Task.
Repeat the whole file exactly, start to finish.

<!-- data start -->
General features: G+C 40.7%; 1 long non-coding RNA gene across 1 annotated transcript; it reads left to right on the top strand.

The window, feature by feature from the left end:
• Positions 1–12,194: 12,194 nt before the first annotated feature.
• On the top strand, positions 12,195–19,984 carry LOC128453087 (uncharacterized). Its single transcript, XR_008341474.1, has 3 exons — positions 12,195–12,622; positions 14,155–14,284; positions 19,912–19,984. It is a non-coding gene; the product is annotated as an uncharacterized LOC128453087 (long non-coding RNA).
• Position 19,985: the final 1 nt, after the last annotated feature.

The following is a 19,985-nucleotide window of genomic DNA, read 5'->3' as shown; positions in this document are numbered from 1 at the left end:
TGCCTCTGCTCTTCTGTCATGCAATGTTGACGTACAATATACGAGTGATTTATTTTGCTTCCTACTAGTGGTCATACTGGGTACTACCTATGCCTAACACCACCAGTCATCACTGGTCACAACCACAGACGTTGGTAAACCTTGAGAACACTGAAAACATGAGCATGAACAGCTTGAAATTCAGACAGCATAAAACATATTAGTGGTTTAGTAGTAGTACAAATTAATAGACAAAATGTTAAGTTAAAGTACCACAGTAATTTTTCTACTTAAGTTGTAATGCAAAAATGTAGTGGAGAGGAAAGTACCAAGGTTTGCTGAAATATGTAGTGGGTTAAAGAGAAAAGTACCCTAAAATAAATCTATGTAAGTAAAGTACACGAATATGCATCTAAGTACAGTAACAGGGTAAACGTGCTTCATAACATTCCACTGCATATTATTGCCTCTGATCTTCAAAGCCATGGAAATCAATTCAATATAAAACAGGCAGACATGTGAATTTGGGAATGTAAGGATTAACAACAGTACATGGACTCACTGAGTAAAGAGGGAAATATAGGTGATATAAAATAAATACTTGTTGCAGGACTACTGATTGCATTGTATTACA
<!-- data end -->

General features: G+C 40.7%; 1 long non-coding RNA gene across 1 annotated transcript; it reads left to right on the top strand.

The window, feature by feature from the left end:
• Positions 1–12,194: 12,194 nt before the first annotated feature.
• On the top strand, positions 12,195–19,984 carry LOC128453087 (uncharacterized). Its single transcript, XR_008341474.1, has 3 exons — positions 12,195–12,622; positions 14,155–14,284; positions 19,912–19,984. It is a non-coding gene; the product is annotated as an uncharacterized LOC128453087 (long non-coding RNA).
• Position 19,985: the final 1 nt, after the last annotated feature.

The following is a 19,985-nucleotide window of genomic DNA, read 5'->3' as shown; positions in this document are numbered from 1 at the left end:
TGCCTCTGCTCTTCTGTCATGCAATGTTGACGTACAATATACGAGTGATTTATTTTGCTTCCTACTAGTGGTCATACTGGGTACTACCTATGCCTAACACCACCAGTCATCACTGGTCACAACCACAGACGTTGGTAAACCTTGAGAACACTGAAAACATGAGCATGAACAGCTTGAAATTCAGACAGCATAAAACATATTAGTGGTTTAGTAGTAGTACAAATTAATAGACAAAATGTTAAGTTAAAGTACCACAGTAATTTTTCTACTTAAGTTGTAATGCAAAAATGTAGTGGAGAGGAAAGTACCAAGGTTTGCTGAAATATGTAGTGGGTTAAAGAGAAAAGTACCCTAAAATAAATCTATGTAAGTAAAGTACACGAATATGCATCTAAGTACAGTAACAGGGTAAACGTGCTTCATAACATTCCACTGCATATTATTGCCTCTGATCTTCAAAGCCATGGAAATCAATTCAATATAAAACAGGCAGACATGTGAATTTGGGAATGTAAGGATTAACAACAGTACATGGACTCACTGAGTAAAGAGGGAAATATAGGTGATATAAAATAAATACTTGTTGCAGGACTACTGATTGCATTGTATTACA